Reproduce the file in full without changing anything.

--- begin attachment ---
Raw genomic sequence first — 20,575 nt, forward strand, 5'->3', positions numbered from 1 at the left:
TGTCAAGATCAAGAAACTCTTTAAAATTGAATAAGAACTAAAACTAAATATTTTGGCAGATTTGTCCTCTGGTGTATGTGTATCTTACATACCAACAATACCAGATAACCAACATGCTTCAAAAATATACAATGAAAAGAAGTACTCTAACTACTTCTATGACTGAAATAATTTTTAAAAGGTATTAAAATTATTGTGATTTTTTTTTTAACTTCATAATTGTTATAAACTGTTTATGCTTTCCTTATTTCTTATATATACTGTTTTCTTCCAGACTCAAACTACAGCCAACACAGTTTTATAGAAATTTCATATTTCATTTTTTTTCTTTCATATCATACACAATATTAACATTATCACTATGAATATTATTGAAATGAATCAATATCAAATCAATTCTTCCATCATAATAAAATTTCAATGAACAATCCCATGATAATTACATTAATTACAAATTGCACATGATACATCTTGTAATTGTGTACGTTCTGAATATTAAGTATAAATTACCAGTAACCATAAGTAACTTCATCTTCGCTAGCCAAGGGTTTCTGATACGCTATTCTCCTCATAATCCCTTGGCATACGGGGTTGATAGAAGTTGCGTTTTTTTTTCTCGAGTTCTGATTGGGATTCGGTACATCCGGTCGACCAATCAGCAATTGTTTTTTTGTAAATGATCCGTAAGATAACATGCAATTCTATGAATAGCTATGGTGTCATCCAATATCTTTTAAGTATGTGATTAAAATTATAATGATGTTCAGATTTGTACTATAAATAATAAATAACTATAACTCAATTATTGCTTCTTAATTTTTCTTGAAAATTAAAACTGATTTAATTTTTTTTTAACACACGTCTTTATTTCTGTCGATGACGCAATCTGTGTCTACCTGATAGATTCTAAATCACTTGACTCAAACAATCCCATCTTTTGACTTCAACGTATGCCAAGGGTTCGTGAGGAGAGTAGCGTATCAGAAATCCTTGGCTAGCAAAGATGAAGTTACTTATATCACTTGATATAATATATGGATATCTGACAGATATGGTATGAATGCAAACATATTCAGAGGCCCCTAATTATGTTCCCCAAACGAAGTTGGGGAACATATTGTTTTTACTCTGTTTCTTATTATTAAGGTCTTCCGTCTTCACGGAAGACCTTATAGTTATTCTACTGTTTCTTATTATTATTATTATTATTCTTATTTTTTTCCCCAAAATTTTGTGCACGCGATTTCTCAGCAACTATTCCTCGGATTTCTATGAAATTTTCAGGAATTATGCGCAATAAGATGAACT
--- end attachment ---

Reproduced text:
Raw genomic sequence first — 20,575 nt, forward strand, 5'->3', positions numbered from 1 at the left:
TGTCAAGATCAAGAAACTCTTTAAAATTGAATAAGAACTAAAACTAAATATTTTGGCAGATTTGTCCTCTGGTGTATGTGTATCTTACATACCAACAATACCAGATAACCAACATGCTTCAAAAATATACAATGAAAAGAAGTACTCTAACTACTTCTATGACTGAAATAATTTTTAAAAGGTATTAAAATTATTGTGATTTTTTTTTTAACTTCATAATTGTTATAAACTGTTTATGCTTTCCTTATTTCTTATATATACTGTTTTCTTCCAGACTCAAACTACAGCCAACACAGTTTTATAGAAATTTCATATTTCATTTTTTTTCTTTCATATCATACACAATATTAACATTATCACTATGAATATTATTGAAATGAATCAATATCAAATCAATTCTTCCATCATAATAAAATTTCAATGAACAATCCCATGATAATTACATTAATTACAAATTGCACATGATACATCTTGTAATTGTGTACGTTCTGAATATTAAGTATAAATTACCAGTAACCATAAGTAACTTCATCTTCGCTAGCCAAGGGTTTCTGATACGCTATTCTCCTCATAATCCCTTGGCATACGGGGTTGATAGAAGTTGCGTTTTTTTTTCTCGAGTTCTGATTGGGATTCGGTACATCCGGTCGACCAATCAGCAATTGTTTTTTTGTAAATGATCCGTAAGATAACATGCAATTCTATGAATAGCTATGGTGTCATCCAATATCTTTTAAGTATGTGATTAAAATTATAATGATGTTCAGATTTGTACTATAAATAATAAATAACTATAACTCAATTATTGCTTCTTAATTTTTCTTGAAAATTAAAACTGATTTAATTTTTTTTTAACACACGTCTTTATTTCTGTCGATGACGCAATCTGTGTCTACCTGATAGATTCTAAATCACTTGACTCAAACAATCCCATCTTTTGACTTCAACGTATGCCAAGGGTTCGTGAGGAGAGTAGCGTATCAGAAATCCTTGGCTAGCAAAGATGAAGTTACTTATATCACTTGATATAATATATGGATATCTGACAGATATGGTATGAATGCAAACATATTCAGAGGCCCCTAATTATGTTCCCCAAACGAAGTTGGGGAACATATTGTTTTTACTCTGTTTCTTATTATTAAGGTCTTCCGTCTTCACGGAAGACCTTATAGTTATTCTACTGTTTCTTATTATTATTATTATTATTCTTATTTTTTTCCCCAAAATTTTGTGCACGCGATTTCTCAGCAACTATTCCTCGGATTTCTATGAAATTTTCAGGAATTATGCGCAATAAGATGAACT